In Awkward Embrace, Phillip Swagel applies his experience at the Treasury Department to show the reader why America’s economic relationship with China has been a beneficial one and details what needs to happen for this trend to continue. Daniel Blumenthal, a former official specializing in Asia at the Department of Defense, is far less optimistic when examining the military, diplomatic, and security ties the United States hasor lackswith China. China’s overall view of the Westand especially of Americais one of hostility and suspicion. Furthermore, China has engaged in military, diplomatic, and human rights actions that are objectionable to a nation such as the United States, which seeks to encourage the establishment of responsible government worldwide.
The tension here is real: how can the United States manage this relationship in a way that keeps its economic engagement with China on a steady course but likewise protects its national security interests? Blumenthal and Swagel offer three possible paths for the U.S.-China relationship. In all of them, they strive to demonstrate how internal forces are shaping China’s interactions with other nations, and, furthermore, how US leaders can attempt to attain a world order that includes a strong China that contributes positively, while nonetheless preparing for the worst-case-scenario of China engaging in more assertive and destabilizing behavior.
|Publisher:||American Enterprise Institute for Public Policy Research|
|Product dimensions:||6.00(w) x 9.30(h) x 0.60(d)|
About the Author
Dan Blumenthal is a current commissioner and former vice chairman of the U.S.-China Economic and Security Review Commission, where he directs efforts to monitor, investigate, and provide recommendations on the national security implications of the economic relationship between the two countries. Previously, he was senior director for China, Taiwan, and Mongolia in the Secretary of Defense's Office of International Security Affairs and practiced law in New York prior to his government service. At AEI, in addition to his work on the national security implications of U.S.-Sino relations, he coordinates the Tocqueville on China project, which examines the underlying civic culture of post-Mao China.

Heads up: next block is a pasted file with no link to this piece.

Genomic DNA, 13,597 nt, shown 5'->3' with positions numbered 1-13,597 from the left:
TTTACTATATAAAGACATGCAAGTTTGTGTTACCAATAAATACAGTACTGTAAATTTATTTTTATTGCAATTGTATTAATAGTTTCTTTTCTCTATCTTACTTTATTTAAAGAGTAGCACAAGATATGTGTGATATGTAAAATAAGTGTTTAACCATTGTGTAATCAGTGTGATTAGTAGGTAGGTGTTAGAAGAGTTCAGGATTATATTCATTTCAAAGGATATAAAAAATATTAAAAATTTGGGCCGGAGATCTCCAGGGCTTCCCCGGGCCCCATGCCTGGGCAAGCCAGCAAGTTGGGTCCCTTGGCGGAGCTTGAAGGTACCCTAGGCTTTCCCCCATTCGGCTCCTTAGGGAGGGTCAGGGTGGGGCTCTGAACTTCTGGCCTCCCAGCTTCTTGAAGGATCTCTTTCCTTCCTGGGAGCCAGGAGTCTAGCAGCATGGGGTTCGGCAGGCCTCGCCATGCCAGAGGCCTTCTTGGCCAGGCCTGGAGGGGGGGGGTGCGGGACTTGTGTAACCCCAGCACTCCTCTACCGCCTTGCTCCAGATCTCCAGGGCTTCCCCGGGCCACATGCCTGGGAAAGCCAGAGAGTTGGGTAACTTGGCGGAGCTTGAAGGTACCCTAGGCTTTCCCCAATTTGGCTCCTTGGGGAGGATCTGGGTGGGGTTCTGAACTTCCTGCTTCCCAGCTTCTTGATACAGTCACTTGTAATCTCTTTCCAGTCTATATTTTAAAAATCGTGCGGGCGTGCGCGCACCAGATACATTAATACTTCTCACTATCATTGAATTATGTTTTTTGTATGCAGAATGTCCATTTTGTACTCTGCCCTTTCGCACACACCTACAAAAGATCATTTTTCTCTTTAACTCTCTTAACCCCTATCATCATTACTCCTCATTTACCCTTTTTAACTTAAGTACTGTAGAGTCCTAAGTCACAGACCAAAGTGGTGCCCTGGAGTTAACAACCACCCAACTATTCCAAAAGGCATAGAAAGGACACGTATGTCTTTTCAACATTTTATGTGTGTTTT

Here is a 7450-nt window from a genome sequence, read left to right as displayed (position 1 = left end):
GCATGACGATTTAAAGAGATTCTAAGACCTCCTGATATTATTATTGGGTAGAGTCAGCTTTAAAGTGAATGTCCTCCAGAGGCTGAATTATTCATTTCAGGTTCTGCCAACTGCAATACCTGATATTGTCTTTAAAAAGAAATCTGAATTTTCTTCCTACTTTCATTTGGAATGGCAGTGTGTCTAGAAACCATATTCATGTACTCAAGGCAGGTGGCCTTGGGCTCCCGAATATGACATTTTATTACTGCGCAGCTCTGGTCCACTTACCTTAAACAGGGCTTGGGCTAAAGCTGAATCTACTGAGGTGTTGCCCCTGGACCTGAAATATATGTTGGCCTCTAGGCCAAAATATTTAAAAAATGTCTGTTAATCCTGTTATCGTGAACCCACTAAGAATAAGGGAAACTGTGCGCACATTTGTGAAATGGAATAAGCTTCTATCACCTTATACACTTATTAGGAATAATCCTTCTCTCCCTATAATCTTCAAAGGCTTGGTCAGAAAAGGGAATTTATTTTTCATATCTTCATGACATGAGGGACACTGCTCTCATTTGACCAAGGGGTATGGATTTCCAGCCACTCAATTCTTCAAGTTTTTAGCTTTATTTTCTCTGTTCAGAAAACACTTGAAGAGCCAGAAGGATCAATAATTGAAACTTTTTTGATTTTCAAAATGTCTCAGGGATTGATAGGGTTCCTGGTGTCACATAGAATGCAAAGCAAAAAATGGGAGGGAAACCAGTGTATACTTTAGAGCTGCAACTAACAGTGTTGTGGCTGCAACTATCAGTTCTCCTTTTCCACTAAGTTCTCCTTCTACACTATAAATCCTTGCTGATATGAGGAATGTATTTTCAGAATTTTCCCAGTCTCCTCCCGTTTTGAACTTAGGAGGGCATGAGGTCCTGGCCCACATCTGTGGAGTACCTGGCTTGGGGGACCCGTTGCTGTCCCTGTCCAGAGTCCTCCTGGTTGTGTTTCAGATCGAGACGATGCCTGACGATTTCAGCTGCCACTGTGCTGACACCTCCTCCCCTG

Phillip Swagel, an economist and academic, was assistant secretary for economic policy at the Treasury Department from 2006 to 2009. He has also served as chief of staff and senior economist at the White House Council of Economic Advisers and as an economist at the Federal Reserve Board and the International Monetary Fund. He is concurrently a professor of international economics at the University of Maryland's School of Public Policy. He has previously taught at Northwestern University, the University of Chicago’s Booth School of Business, and Georgetown University. Mr. Swagel works on both domestic and international economic issues at AEI.
Table of Contents
1. China’s Rise to Rivalry 8
Why China’s Rise Matters: U.S. Interests in the Asia-Pacific 8
What is a Rival in the Twenty-First Century?
What is a Responsible Great Power? 11
Why China Behaves as a Strategic Rival:
The Domestic Sources of Rival Behavior 15
2. The U.S.-China Relationship: A Security
Analyst’s Assessment 35
The Military Indicators of Rival Behavior 35
The Political Indicators of Rival Behavior 45
3. The U .S.-China Relationship: An Economist’s Assessment 58
Broad U.S. Economic Interests with China 62
Responsible vs. Irresponsible Chinese Behavior 67
Near-Term Shared Interests, Long-Term Rivalry? 71
4. Potential Long-Term Outcomes: Three Scenarios for China’s Future 80
Scenario 1: Optimistic 83
Scenario 2: Somewhat Pessimistic 92
Scenario 3: Very Pessimistic 95
5. Dealing with China in the Future 101
The Task for U.S. Policy 102
About the Authors